Retention and enhancement of existing landscape features required.
Reinforcement of boundary landscaping on Icknield Way West, and adjoining residential area LR12 desirable.
RE1 Orchard Way/York Road
Verge and/or hedge planting on A14 Melbourn Road. (*)
Additional tree, shrub and hedge planting within the area, in particular on road frontages and adjoining residential area RR1 and opposite RR13.
Screen planting along boundary with rural area to north-west to improve the landscape setting of the area. (*)
Tree planting within sites should be undertaken where possible.
Proposal RE1/1 Civic amenities site
Screen planting along boundary with open space RLO/P7.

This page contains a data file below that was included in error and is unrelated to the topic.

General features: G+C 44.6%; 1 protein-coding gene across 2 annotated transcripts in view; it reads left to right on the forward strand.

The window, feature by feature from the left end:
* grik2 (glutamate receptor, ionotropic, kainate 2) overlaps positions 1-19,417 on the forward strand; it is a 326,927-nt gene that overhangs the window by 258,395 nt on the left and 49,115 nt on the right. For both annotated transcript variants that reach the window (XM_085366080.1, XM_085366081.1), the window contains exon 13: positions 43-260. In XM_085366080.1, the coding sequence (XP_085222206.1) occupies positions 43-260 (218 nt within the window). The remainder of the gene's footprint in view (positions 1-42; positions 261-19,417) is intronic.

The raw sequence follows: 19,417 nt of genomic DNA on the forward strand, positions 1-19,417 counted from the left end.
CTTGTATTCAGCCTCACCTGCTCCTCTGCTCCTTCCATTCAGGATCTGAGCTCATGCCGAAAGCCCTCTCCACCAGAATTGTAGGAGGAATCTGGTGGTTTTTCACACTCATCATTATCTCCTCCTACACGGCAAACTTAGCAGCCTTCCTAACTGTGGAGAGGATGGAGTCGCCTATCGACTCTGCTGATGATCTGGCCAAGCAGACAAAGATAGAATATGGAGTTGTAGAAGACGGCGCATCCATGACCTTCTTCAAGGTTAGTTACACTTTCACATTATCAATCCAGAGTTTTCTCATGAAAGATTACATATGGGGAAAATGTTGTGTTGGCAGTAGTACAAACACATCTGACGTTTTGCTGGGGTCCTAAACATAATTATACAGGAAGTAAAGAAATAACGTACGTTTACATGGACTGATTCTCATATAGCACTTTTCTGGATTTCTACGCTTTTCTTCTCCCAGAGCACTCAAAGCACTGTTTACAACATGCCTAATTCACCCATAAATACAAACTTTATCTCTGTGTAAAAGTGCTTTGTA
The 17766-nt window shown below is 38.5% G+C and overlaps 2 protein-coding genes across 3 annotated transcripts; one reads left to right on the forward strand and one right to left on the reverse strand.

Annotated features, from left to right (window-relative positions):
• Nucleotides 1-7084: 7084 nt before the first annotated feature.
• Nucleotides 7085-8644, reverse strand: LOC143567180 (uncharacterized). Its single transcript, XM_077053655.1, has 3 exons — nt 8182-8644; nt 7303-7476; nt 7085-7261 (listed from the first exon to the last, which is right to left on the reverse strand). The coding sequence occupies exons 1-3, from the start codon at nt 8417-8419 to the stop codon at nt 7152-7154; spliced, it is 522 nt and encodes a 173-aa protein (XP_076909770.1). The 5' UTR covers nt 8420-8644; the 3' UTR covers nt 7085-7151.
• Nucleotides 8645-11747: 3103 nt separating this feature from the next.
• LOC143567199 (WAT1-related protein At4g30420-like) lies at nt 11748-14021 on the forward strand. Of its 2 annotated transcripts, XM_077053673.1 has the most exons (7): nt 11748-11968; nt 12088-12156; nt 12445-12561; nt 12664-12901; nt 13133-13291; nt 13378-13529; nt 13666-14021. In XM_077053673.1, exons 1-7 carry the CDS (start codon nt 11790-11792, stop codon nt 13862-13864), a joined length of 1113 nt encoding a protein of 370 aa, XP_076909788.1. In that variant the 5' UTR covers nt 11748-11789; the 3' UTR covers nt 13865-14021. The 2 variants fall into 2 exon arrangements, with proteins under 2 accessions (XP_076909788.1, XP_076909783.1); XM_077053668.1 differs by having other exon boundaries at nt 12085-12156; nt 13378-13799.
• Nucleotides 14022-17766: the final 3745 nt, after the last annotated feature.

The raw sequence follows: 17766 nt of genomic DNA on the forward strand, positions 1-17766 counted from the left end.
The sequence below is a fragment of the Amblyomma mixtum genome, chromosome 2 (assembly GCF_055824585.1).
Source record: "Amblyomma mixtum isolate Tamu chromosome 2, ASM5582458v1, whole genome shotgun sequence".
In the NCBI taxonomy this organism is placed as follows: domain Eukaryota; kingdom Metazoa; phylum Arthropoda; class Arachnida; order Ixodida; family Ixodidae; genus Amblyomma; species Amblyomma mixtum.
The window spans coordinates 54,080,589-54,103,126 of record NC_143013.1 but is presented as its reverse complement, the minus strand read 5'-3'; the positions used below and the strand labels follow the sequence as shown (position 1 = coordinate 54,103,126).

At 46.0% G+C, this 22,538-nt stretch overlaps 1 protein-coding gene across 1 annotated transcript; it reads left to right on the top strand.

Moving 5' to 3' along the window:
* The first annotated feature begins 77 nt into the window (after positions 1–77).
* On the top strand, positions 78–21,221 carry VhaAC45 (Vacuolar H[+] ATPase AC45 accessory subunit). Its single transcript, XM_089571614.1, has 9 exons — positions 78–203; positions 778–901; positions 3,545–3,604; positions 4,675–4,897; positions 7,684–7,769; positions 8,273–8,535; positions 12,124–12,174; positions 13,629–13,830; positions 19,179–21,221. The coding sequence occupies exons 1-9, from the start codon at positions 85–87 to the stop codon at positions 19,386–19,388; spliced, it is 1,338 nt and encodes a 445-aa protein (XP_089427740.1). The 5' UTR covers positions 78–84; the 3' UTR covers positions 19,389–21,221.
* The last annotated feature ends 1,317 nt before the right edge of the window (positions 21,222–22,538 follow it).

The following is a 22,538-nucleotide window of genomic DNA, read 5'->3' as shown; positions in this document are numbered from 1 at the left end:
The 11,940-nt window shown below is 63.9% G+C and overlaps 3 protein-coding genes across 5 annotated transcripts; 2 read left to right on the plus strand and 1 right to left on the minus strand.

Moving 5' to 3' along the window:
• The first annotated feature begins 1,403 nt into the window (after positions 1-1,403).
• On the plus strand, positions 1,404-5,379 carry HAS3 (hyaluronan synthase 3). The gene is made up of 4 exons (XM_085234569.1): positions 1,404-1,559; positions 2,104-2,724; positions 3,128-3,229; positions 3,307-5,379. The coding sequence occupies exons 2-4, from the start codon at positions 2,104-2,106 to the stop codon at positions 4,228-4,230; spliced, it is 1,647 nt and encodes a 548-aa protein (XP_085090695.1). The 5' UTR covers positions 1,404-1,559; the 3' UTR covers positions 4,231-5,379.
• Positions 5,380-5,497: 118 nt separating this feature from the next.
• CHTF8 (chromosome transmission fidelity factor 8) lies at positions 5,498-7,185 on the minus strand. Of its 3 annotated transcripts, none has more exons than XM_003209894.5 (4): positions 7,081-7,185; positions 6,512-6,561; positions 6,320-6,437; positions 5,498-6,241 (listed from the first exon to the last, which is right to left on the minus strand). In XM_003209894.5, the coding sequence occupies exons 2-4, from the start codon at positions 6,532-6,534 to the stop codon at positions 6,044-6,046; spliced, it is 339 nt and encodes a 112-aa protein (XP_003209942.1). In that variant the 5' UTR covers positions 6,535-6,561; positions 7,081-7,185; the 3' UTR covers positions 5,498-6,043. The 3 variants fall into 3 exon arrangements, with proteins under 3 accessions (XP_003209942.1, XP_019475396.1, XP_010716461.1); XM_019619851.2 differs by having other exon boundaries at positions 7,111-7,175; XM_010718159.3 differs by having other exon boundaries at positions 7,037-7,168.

High quality landscaping to York Way frontage.
Proposal RE1/2 Land north of York Way
Screen planting along the boundary with track to north where sites adjoin track required.
High quality landscaping on remaining boundaries and within sites required.
(To effectively achieve this, the Council expects about one-third of the site area to be given over to landscaping throughout the site.)
Muted colours for building, particularly roofs, are preferred, because of the prominence of the site over a wide area.
Proposal RE1/3 Land west of Sheriffs
Screen planting to boundary with rural area to west required. (See Policy 9 Royston’s Development Limits). (*)
Reinforce and extend woodland beside railway to screen housing to south and improve landscape setting of development.(*)
Proposal RE1/4 Land east of Sheriffs
Proposal RE1/5 Orchard Way